SIOUX FALLS, SD (KELO) — With temperatures reaching triple digits in KELOLAND, there is a focus on staying safe in the summer heat. This means, among other things, staying cool and keeping hydrated. But if you have a pet, you’ve got more than just yourself to think about.
When it comes to extreme temperatures, pets can be just as vulnerable as humans. KELOLAND News took to the streets, sidewalks and parks today with the heat index peaking in Sioux Falls at 111°F. We took along an infrared heat gun to get a sense of the temperatures your four-legged friends could be encountering. In addition to this, we also brought together some essential tips to keep your companions safe.
One important factor to consider, according to Dr. Barry Kellogg of the Humane Society Veterinary Medical Association, is the humidity level. “It’s important to remember that it’s not just the ambient temperature,” he says. “Animals pant to evaporate moisture from their lungs, which takes heat away from their body. If the humidity is too high, they are unable to cool themselves and their temperature will skyrocket to dangerous levels—very quickly.”
A simple way to keep pets safe during a heatwave is to limit their outdoor exercise, says the Humane Society. This can include limiting the time and intensity of their exercise, as well as limiting their exercise to times in the morning and evening when temperatures are lower.
To see the difference that a few hours can make we took a walk through downtown, once at 11:45 am, and again at 3:00 pm to scan the temperature of objects animals could come into contact with. These included lamp posts, benches, metal manhole covers and of course, the pavement.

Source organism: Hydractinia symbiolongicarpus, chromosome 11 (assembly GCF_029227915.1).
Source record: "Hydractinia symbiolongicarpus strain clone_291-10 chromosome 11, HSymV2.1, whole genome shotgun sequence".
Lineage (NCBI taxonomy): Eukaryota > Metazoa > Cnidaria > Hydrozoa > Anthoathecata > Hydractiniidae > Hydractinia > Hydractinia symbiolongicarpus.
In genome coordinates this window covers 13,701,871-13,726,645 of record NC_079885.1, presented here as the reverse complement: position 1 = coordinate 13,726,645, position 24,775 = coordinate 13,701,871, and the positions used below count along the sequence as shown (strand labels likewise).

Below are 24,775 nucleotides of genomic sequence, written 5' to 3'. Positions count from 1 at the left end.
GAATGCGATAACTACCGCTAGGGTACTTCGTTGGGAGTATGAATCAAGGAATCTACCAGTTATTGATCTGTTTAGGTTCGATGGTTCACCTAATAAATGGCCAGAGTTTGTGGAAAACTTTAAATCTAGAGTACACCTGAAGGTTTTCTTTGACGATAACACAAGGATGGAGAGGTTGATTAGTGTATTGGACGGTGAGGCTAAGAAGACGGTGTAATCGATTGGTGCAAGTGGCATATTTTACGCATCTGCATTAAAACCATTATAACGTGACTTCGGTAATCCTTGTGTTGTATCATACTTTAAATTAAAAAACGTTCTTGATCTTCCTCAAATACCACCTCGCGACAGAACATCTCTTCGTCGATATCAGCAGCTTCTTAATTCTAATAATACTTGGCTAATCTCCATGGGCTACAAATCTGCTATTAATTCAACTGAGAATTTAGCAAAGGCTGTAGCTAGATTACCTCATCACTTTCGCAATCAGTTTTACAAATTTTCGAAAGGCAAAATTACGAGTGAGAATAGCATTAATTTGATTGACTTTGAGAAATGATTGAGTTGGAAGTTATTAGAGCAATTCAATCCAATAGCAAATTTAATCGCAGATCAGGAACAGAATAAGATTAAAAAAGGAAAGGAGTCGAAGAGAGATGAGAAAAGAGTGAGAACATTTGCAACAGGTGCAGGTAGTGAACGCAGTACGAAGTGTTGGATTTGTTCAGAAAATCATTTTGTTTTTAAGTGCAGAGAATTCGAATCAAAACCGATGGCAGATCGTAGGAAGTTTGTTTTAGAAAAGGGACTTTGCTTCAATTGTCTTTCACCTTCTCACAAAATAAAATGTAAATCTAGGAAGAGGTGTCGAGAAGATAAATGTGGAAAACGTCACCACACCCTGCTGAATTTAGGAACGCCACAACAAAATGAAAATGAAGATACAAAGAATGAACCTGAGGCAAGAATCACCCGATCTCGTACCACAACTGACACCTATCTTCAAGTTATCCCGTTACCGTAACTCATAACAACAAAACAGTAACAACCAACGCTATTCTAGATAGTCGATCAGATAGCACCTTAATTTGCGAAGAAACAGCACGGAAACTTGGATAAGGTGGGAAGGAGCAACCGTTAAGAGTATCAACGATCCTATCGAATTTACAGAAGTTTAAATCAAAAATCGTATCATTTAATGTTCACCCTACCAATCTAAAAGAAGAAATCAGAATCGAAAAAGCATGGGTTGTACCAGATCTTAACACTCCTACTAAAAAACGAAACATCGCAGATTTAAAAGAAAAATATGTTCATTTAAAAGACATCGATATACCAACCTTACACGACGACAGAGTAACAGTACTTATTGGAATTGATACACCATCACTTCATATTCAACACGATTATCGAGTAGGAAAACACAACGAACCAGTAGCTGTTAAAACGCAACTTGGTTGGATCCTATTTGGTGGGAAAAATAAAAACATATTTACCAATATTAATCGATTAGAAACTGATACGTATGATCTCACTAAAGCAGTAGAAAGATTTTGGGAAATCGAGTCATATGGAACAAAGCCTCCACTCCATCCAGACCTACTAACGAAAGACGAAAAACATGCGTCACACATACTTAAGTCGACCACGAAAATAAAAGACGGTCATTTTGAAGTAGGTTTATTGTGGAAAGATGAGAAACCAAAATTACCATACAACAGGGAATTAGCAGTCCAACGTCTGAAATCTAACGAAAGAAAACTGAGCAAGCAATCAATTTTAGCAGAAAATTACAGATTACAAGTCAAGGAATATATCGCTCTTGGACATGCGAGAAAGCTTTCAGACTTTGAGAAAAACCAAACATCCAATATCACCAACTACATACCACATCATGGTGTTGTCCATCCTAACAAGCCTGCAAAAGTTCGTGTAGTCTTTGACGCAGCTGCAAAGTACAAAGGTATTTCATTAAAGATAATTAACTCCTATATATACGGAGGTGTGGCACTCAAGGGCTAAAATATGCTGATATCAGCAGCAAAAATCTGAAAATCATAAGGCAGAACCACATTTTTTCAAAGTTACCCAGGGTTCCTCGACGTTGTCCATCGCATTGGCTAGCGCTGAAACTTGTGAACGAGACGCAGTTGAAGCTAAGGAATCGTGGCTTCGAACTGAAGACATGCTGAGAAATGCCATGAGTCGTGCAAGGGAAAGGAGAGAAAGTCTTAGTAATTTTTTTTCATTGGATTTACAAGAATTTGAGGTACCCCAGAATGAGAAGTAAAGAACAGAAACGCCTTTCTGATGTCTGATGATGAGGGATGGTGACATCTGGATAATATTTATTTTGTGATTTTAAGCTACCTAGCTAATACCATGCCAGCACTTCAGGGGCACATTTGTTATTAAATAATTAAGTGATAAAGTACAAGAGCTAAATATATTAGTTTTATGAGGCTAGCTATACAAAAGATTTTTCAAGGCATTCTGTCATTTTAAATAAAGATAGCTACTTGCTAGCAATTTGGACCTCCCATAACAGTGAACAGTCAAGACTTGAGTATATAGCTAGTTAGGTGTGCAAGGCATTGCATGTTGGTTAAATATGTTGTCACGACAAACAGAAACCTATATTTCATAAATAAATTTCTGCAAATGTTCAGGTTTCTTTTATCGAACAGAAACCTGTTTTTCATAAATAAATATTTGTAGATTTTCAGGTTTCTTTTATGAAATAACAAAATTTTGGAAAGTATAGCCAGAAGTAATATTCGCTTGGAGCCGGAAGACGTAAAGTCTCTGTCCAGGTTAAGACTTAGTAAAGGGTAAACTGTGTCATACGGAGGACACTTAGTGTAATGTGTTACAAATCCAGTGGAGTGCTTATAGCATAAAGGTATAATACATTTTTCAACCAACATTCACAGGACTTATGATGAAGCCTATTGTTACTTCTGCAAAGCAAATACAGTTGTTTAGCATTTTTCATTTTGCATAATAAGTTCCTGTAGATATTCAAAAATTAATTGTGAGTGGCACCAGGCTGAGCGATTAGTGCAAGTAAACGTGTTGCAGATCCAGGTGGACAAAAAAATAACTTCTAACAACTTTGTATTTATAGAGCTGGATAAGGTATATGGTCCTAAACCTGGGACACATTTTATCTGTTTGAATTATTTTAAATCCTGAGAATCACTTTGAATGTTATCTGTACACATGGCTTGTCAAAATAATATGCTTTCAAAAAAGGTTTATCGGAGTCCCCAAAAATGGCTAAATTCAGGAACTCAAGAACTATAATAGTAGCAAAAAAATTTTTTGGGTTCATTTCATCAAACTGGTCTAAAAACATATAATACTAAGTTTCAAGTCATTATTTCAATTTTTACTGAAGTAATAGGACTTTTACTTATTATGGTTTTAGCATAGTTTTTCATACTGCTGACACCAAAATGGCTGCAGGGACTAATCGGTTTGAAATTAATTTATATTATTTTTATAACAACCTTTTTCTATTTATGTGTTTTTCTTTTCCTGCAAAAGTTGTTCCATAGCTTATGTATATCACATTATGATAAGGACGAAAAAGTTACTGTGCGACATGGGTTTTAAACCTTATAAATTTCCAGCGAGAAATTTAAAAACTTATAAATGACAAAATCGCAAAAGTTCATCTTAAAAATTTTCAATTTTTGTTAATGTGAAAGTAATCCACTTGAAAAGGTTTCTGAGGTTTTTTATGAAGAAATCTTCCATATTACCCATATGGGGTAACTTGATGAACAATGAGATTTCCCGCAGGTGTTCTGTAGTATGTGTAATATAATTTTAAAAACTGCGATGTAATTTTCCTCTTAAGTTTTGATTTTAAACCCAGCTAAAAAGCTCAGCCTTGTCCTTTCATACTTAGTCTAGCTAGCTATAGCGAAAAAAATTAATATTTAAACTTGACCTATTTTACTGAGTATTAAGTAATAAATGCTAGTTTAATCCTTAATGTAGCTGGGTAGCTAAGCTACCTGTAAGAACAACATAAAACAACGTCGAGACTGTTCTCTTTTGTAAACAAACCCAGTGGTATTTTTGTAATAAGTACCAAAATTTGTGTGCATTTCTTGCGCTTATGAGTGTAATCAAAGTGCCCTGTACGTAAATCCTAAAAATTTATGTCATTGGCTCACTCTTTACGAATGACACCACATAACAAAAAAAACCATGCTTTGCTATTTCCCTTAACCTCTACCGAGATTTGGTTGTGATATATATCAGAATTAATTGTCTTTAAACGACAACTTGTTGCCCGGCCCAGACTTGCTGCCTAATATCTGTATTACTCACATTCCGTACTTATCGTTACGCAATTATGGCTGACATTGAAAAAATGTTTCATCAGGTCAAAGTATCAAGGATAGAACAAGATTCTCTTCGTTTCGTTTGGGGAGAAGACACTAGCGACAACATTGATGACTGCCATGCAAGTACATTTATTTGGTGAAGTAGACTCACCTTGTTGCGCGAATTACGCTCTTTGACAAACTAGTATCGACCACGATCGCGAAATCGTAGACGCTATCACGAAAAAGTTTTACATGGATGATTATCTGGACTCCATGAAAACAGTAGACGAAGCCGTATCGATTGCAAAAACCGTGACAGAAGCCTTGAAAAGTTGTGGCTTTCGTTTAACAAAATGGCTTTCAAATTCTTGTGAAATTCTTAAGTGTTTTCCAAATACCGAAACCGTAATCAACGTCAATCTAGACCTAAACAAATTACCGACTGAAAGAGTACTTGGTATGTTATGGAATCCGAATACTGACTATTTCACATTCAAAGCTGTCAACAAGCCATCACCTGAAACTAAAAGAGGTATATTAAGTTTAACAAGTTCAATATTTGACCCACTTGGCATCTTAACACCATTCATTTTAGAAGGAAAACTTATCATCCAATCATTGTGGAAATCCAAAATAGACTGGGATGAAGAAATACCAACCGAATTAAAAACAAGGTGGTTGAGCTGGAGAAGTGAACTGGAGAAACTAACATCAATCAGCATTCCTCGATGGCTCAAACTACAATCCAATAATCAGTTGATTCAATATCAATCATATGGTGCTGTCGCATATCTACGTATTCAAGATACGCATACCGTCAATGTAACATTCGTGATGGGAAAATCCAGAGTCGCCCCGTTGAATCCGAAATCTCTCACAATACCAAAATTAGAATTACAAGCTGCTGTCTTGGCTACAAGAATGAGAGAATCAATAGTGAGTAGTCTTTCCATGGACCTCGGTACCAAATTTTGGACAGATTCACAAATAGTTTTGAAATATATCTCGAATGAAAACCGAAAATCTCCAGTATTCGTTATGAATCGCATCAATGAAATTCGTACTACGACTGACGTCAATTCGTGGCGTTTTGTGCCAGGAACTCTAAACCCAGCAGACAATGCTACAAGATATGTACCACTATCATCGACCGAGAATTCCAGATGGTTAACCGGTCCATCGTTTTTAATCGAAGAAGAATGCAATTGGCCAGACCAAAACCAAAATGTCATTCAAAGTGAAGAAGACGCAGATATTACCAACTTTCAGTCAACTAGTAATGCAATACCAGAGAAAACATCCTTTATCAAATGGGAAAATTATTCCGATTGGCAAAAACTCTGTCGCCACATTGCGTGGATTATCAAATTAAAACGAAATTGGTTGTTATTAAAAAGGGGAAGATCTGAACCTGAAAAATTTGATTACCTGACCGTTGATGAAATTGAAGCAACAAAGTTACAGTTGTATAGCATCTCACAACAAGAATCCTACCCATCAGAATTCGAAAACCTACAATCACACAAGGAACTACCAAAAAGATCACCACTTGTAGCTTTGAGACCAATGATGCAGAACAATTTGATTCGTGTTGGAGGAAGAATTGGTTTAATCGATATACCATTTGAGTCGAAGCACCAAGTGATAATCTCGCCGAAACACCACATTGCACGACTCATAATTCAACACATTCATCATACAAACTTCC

These comparisons showed a clear rise in temperature, with the pavement rising by 16°F to 127°F. According to the National Institute for Standards and Technology, in humans, this is more than enough to cause 1st degree burns.
Access to water is another important factor. “Pets can get dehydrated quickly,” says the ASPCA “so give them plenty of fresh, clean water when it’s hot or humid outdoors.” In addition to this, the organization says to ensure that pets have access to shade, and to keep them inside when it’s too hot.
The difference between a shaded and sunny area can be stark. We compared locations around downtown around noon to showcase the difference between the two.
In addition to this, pet owners must be mindful of the surfaces their pets come into contact with. Streets and sidewalks, as well as metal surfaces and even fencing can get extremely hot on a sweltering day. Even short amounts of time in contact with these surfaces can result in burnt and blistered paws.
Never leave your pets in a car on hot day, as the temperatures can skyrocket within minutes to deadly temperatures. One KELOLAND News car served as our example in this case, sitting in the sun throughout the day. By around noon, the hottest temperature recorded in the car came in at 150.5°F. Just 3 hours later that temperature had risen to 162.5°F. This is hot enough to cause instant 3rd degree burns to human skin.
The shaded back seat of the care registered 113°F at noon, and had climbed to 125°F by 3:00pm.
Keeping a watchful eye out for heat stroke is important. According to the Humane Society, the following symptoms are all signs you need to take action.
- Heavy panting
- Glazed eyes
- Rapid heartbeat
- Difficulty breathing
- Excessive thirst
- Lethargy and fever
- Lack of coordination
- Profuse salivation
- A deep red or purple tongue
- Seizure and unconsciousness
If you see any of these symptoms, the Humane Society says you need to move your pet into the shade or an air-conditioned area, apply ice packs or cold towels to their head, neck and chest or run cool (not cold) water over them. You should also let them drink small amounts of cool water or lick ice cubes. You should also take them immediately to the vet.
One important thing to note is that certain breeds of animals do especially poorly in hot, humid weather. “Boxers, pugs, shih tzus and other dogs and cats with short muzzles,” says the Humane Society “will have a much harder time breathing in extreme heat.”